Educating the next generation in Indonesia
Hsu knew she wanted to volunteer somewhere beautiful and to teach classes to kids. Volunteer work in Bali caught her eye because it was locally run, affordable, and didn’t have administration fees like some other programs do. She volunteered for three weeks in Bali during her sabbatical in spring of 2018.
She chose a local nonprofit that was entirely run by Balinese volunteers. They have several things ranging from English teaching programs and computer classes, to marine conservation efforts.
“What stood out to me was just how happy and grateful the kids were. I didn’t know what it would be like to teach children. I’ve taught kids in the U.S. and they have attitude, but the kids in Bali were so grateful that we were there to help and teach them. They were eager to learn, they gave hugs and high fives after class, and it was super rewarding to see,” she said.
Some of the most challenging aspects of the experience was adjusting to the heat and humidity. The accommodations were tough, but for Hsu, it was also tough coming up with engaging and fun lessons to teach the students.
“I felt happiness. It was really just about their perspective on what they had and what they needed, and what happiness meant to them,” she said.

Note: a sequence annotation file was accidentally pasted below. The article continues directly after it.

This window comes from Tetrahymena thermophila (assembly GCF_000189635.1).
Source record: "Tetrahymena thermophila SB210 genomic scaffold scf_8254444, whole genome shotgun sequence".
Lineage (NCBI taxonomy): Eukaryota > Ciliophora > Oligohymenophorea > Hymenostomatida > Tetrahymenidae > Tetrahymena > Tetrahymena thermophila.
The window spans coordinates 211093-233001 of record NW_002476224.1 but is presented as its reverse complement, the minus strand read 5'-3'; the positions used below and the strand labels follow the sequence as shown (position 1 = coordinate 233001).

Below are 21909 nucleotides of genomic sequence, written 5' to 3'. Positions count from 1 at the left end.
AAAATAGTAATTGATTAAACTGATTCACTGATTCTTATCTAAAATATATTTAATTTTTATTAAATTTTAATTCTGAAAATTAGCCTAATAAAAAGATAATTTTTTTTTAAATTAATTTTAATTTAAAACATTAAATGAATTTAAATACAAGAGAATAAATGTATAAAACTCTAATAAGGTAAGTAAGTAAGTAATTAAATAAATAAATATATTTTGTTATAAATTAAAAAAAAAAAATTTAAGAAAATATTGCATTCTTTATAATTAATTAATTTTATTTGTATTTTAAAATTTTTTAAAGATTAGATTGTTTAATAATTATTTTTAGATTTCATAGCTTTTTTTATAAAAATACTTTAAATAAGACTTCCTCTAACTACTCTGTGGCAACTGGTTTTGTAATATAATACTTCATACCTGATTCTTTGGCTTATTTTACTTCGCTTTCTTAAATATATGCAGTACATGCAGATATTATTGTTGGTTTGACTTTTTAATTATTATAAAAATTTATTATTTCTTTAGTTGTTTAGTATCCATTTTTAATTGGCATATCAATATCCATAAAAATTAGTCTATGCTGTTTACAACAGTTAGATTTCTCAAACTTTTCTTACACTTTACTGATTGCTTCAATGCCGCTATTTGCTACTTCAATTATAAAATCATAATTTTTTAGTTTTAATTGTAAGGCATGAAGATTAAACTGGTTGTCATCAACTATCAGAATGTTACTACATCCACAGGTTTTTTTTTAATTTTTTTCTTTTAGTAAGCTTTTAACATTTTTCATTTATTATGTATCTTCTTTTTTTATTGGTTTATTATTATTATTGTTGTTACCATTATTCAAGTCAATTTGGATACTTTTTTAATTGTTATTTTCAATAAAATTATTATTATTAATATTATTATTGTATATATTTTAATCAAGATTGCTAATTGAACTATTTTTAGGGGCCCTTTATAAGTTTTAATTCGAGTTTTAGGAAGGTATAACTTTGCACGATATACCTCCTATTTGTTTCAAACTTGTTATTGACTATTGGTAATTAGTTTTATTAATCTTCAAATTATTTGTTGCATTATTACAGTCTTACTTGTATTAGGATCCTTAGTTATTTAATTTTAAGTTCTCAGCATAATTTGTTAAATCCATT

The kids were of all ages, ranging from kindergarten to 8th grade. Hsu taught computer classes to a different grade level every day. Her lessons included teaching the kids how to use a mouse, how to type, and how to use the internet and email.
There were 12 kids in a class and the whole program had around 200 kids. Classes were voluntary so kids would attend after school to learn English three days a week and computer class once a week.
“Being able to connect with the kids and creating a family with all the volunteers, that was really special. We still all keep in touch. The nonprofit also gives you the opportunity to sponsor a kid and I sponsor a girl over there and I’d love to go back and see her,” she said.
Another aspect to the Volunteer in Bali program was the marine conservation program. They are trying to rebuild the reef on the coast where they live. A lot of fishermen in the area don’t know how to conserve the reef so the program is structured around building reef structures and shelter for marine life to help the ecosystem. There’s an education component that involves teaching the local fishermen about the preservation of the coral and ocean, as well as beach clean ups and recycling to the local community.
Another shocking realization for Hsu was the fact that they didn’t have an advanced system of dealing with waste in Bali. The villagers just bring bags of trash and dump it in the ocean because they didn’t have anywhere else to put it.
“It really opened my eyes to how big of an issue single use plastics are and introducing them into society before they have a way to manage and process it. They started teaching kids about recycling and reusing, to create a more sustainable practice,” she said.
Building community in the Philippines